Machine learning techniques enable computers to perform astonishing feats ranging from facial recognition to uncannily accurate predictions about stock market performance.
Big data is part of what has allowed the enormous advancements in artificial intelligence in recent years, and Matt Malloy, newly hired as assistant adjunct professor of electrical and computer engineering, once worked behind the scenes to develop some important and widely used tools for parsing meaningful information from massive internet datasets.
One of those tools helped enable the sometimes-uncanny accuracy of targeted ads—the phenomenon when a product you view from your phone’s e-commerce app then appears in promotions on other websites or in banners advertising goods that seem tailor-made for your tastes. Malloy and colleagues at the analytics company comScore described the dataset in the 2016 paper, “Internet Device Graphs” and more recently in 2019 in a paper titled “Graphing Crumbling Cookies.”
“My work in industry involved developing cutting edge machine learning techniques and implementing them at internet scale,” says Malloy. “We worked on both the tools to collect and gather information, and the algorithms that make inference on those massive datasets.”
Malloy brings a unique blend of industry and academic experience to his new role in the ECE department.
“I’ve wanted to come back to academia for quite some time,” he says.
After receiving his undergraduate degree at UW-Madison in 2004, he completed a master of science degree in electrical engineering at Stanford University before working at the multinational telecommunications company Motorola for three years. Malloy returned to UW-Madison for his PhD (which he finished in 2013) and then spent one year as a postdoctoral scholar. For the past five years, he’s been working in industry as Director and Principle Data Scientist at Comscore, where he led a team of data scientists and software engineers.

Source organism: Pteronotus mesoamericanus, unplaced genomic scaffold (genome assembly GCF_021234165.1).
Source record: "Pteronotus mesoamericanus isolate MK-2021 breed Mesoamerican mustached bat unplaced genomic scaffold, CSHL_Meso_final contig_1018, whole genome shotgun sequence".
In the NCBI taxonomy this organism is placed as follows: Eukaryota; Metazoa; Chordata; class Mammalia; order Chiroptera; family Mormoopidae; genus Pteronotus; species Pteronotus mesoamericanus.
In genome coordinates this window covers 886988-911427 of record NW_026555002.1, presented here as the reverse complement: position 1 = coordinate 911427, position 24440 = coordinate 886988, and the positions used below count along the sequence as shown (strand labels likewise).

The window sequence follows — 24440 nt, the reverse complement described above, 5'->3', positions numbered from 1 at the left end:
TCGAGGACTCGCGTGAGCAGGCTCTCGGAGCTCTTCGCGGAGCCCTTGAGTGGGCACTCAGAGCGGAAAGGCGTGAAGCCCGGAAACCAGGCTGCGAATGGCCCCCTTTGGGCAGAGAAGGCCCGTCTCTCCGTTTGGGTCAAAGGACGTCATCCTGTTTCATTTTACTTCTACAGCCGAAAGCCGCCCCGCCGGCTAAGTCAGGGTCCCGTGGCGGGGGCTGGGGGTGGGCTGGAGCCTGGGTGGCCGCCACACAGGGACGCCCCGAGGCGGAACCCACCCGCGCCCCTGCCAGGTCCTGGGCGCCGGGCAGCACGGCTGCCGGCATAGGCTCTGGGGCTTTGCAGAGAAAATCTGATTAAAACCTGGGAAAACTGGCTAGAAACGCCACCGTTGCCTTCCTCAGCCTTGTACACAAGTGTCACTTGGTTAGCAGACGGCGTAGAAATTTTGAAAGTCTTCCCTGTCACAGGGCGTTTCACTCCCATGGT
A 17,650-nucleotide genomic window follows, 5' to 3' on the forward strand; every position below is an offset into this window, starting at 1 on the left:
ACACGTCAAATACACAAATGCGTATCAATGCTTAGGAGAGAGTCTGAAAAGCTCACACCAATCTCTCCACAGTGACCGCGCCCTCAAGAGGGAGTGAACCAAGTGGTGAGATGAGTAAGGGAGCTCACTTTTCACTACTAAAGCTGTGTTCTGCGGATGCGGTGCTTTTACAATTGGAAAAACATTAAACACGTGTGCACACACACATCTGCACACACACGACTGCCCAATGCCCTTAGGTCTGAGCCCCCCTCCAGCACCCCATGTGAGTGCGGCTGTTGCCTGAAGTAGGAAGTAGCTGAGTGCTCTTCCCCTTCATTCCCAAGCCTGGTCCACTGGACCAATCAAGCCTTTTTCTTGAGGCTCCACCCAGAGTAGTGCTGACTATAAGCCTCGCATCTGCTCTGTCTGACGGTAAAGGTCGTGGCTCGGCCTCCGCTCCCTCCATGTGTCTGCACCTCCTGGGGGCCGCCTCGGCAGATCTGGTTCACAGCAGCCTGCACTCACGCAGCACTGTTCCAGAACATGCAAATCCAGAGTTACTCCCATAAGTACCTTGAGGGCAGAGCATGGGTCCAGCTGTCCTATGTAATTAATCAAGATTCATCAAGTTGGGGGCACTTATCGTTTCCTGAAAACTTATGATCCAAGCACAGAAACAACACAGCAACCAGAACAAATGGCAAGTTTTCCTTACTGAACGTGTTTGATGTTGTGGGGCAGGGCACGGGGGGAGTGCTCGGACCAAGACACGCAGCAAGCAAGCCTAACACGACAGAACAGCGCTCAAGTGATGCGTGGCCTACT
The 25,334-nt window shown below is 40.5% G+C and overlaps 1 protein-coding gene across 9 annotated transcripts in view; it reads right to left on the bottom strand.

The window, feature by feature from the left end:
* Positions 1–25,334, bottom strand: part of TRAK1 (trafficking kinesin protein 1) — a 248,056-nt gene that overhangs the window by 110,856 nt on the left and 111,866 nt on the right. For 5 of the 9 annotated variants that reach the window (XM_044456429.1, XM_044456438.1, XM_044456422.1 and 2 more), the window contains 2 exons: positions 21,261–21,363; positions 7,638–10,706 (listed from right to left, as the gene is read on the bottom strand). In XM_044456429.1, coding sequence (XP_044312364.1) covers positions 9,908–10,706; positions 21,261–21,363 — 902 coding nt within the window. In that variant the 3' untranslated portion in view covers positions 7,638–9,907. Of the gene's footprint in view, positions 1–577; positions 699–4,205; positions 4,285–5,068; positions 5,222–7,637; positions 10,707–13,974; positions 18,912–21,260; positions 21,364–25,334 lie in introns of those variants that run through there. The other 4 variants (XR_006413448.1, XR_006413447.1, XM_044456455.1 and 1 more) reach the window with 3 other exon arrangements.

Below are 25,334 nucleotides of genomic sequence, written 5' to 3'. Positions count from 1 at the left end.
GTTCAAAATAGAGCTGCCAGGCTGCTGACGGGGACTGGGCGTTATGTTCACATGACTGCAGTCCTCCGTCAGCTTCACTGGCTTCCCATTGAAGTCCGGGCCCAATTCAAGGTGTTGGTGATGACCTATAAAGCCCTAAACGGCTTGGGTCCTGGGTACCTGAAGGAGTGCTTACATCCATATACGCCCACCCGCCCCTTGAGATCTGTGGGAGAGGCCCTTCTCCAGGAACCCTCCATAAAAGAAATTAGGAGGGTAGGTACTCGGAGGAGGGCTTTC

In his new position with ECE, Malloy will shift his focus away from research and development and to education as a full-time teacher. He’s leading a full docket of electrical and computer engineering courses, as well as taking over as program director for the department’s popular new accelerated master’s degree program in signal processing and machine learning.
Malloy cut his teeth on teaching during his time as a post doc. He’s always been eager to implement modern techniques to optimize student learning; the course videos he created as the instructor of the ECE 203 class, Signals, Information, and Computation, have been viewed more than 31,000 times since he first recorded the material in 2014.
And while Malloy eagerly embraces educational innovation, and is working to incorporate flipped and blended approaches into many of his courses, his teaching philosophy is grounded in keeping students engaged and excited about the material. He does that by presenting clear objectives along with concrete examples to illustrate the course concepts at work in the real world.
Keeping students engaged is sometimes challenging, especially when covering the abstract and challenging statistical concepts that underpin modern machine learning techniques. But the challenge is worth it when engineers leave UW-Madison with the skills they need to succeed.
“Engineering students need to develop a keen mathematical sense,” says Malloy. “Not just in academia but in industry, as well. Engineers need to be able to break down and solve any problems they encounter.”
Author: Sam Million-Weaver